Monday, 27 April 2015

Killed by Husband's Unmanly Conduct

A brutal husband who assaulted his wife and pushed her down some steps was convicted of manslaughter after she died from her injuries. 

At about 1030pm on Sunday 28th July 1867 Thomas Quinn, a dock labourer, returned to his home in Star Street, Dingle in a drunken state and began quarrelling with his wife Rose. 

After hitting her several times he took hold of her by the shoulders and pushed her down the steps into the street, then got hold of a poker and struck his seven year old son over the head with it.

Police officers arrived and took Rose and the boy to the Southern Hospital, while Quinn was taken into custody and charged with assault. Their son was discharged into the care of relatives soon afterwards but Rose was in a very precarious state with a fractured skull.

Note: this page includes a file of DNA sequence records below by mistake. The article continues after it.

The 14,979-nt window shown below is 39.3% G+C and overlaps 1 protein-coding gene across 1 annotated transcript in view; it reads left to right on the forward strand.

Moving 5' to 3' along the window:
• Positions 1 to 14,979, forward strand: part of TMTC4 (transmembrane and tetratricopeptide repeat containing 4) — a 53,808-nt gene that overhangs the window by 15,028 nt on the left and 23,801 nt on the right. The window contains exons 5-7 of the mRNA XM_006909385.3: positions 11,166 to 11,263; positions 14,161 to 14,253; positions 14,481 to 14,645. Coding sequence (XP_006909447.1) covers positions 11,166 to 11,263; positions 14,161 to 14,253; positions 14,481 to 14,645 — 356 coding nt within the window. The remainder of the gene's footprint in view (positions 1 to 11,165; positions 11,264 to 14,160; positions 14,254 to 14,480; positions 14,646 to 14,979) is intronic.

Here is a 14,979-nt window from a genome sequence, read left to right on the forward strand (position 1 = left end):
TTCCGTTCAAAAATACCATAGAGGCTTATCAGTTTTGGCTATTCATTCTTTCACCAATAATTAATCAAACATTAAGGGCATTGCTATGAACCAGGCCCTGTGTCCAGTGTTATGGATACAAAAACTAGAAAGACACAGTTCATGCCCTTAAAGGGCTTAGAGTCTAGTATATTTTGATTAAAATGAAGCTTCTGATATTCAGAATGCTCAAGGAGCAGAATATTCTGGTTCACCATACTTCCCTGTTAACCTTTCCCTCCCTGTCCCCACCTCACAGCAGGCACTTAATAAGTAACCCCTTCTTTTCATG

The next morning Quinn appeared before Mr Mansfield at the Magistrates' Court, the Daily Post describing him as 'a repulsive looking fellow.' On hearing from Dr Woollaston that his wife remained unconscious, Quinn apologised for his 'unmanly conduct' and was remanded for a week. 

Rose never came around and died on 3rd August. At the coroner's inquest the couple's eleven year olod daughter gave evidence of her father's violent conduct, leading to a verdict of manslaughter. The following day he appeared back at the magistrates' court for a committal hearing, where his daughter turned away and sobbed bitterly on seeing him in the dock. The magistrate Mr Raffles said to Quinn 'I hope you now understand the effects of you taking drink.'

On 19th August Quinn appeared before Lord Chief Justice Bovill and pleaded guilty to manslaughter receiving a sentence of seven months imprisonment.   

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